University cyber consortium trained 800+ students in 5 years

There are 15 cybersecurity clinics at colleges and universities working to bolster cyber defense a for wide range of public interest organizations.
cybersecurity center
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The number of students gaining hands-on experience in cybersecurity has grown exponentially since a network of university cybersecurity clinics first launched in 2018, EdScoop has learned from the University of California Berkeley’s Center for Long-Term Cybersecurity.

As of the 2022-2023 academic year, more than 880 students across the country have participated in cybersecurity training in a consortium of 15 active clinic locations at colleges and universities and have worked to bolster cyber defense for wide ranging public interest organizations in their local communities.

“It’s a really exciting time in the consortium because we finally have enough experience under our belts,” Ann Cleaveland, executive director of the Center for Long-Term Cybersecurity, said in an interview with EdScoop. “Cyber risk is borne disproportionately by all of these small organizations that are least able to defend themselves, so clinics are these working models to help fill some of that gap.”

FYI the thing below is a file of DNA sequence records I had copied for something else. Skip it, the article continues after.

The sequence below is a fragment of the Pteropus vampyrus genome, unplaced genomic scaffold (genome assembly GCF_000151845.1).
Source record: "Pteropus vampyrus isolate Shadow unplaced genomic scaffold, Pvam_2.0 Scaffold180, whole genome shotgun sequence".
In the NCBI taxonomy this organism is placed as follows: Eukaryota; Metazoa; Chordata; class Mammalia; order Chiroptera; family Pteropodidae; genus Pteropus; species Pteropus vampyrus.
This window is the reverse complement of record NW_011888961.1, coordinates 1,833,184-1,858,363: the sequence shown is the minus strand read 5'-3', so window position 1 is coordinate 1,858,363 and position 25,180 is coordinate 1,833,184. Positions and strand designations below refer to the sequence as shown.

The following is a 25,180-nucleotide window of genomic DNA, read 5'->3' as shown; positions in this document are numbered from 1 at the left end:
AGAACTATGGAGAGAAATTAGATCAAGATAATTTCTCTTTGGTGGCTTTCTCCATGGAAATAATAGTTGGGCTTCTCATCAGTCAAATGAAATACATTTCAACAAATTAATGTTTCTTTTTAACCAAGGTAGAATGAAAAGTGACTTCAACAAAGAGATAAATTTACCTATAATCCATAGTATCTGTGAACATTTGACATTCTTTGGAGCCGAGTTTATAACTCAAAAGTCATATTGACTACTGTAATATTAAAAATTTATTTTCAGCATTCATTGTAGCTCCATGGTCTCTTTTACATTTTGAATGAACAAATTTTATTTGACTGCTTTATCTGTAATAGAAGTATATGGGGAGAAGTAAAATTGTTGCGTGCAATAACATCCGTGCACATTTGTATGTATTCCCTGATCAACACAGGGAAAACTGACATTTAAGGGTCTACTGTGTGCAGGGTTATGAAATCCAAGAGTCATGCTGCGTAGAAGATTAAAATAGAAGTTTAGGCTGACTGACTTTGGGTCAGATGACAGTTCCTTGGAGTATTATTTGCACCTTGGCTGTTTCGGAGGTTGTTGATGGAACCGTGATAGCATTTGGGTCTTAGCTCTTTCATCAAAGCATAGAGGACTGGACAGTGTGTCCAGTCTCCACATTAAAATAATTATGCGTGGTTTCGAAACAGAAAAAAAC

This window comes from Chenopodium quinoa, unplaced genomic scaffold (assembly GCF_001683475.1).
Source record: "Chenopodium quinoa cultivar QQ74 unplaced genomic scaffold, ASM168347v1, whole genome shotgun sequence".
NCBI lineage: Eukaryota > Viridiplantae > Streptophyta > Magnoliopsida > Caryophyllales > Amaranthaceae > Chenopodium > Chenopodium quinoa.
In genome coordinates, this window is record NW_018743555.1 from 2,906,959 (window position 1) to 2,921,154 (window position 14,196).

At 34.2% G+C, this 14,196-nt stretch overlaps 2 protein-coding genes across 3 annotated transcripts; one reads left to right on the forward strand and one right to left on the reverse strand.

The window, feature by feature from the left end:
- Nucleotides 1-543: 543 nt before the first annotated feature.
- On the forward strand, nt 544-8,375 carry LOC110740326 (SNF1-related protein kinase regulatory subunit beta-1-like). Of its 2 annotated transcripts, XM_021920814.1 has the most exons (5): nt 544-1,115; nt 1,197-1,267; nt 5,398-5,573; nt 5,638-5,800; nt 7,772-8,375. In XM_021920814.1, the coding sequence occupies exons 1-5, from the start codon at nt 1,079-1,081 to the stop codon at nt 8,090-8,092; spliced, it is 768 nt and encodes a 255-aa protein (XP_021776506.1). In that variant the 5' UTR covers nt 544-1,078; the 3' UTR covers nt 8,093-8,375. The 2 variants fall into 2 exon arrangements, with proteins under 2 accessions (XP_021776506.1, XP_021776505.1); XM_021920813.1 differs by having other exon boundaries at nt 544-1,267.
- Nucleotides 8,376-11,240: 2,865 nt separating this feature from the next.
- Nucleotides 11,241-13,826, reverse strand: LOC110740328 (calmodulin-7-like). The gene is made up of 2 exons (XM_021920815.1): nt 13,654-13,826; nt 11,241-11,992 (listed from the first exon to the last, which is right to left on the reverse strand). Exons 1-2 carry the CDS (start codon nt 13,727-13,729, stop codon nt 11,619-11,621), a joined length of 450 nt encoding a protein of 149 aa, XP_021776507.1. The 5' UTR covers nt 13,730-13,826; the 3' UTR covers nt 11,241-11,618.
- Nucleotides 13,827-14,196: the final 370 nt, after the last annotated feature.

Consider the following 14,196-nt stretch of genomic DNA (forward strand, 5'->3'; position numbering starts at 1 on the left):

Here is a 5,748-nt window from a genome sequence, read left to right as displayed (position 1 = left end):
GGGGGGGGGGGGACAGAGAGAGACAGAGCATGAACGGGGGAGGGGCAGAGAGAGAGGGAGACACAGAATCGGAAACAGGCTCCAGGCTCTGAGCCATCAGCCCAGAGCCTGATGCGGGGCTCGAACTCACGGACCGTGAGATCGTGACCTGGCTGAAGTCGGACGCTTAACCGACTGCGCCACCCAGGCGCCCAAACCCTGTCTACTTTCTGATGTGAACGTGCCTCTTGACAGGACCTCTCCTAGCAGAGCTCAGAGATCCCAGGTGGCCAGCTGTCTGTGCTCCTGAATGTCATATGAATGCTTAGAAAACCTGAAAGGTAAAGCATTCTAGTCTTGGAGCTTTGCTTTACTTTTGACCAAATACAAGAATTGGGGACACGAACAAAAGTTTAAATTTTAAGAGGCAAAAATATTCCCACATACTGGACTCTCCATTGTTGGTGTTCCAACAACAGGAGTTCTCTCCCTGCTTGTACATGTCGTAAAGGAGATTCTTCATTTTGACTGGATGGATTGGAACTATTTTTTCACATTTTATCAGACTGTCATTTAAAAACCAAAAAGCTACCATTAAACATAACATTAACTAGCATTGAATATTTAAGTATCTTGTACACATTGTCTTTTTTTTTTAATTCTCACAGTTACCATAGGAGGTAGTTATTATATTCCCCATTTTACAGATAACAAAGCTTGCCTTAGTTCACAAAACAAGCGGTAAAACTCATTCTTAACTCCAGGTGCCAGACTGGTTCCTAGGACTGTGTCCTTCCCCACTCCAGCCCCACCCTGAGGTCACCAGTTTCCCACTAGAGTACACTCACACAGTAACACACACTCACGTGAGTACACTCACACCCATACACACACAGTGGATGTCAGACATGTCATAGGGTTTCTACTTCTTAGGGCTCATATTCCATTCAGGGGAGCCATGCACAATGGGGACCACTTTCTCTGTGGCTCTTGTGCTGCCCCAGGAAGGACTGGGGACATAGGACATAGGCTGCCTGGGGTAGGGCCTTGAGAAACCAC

The cybersecurity clinic consortium organized by the Center for Long-Term Cybersecurity provides pro bono assistance to 83 public interest organizations, including nonprofits, local governments, small businesses, K-12 school districts and health care providers. The clinics are spread across nine states, but the consortium is working toward launching a clinic in all 50 states by 2030.


Staff with the Center for Long-Term Cybersecurity said they’re proud of their emphasis on local relationships. The cybersecurity range at the University of Nevada Las Vegas, for example, partners with a local small business association to help protect small businesses from cybersecurity threats. The Massachusetts Institute of Technology’s cybersecurity range collaborates with the Massachusetts Cyber Center to provide cyber support to municipalities across the state.

“We find that model to be really, really successful as far as helping the clinics really embed themselves in the communities that they work and live in,” said Sarah Powazek, a program director for public interest cybersecurity with the Center for Long-Term Cybersecurity. “It ends up being a really great two-way street, it really becomes a sort of hub of cyber education instead of a standalone clinical curriculum program.”

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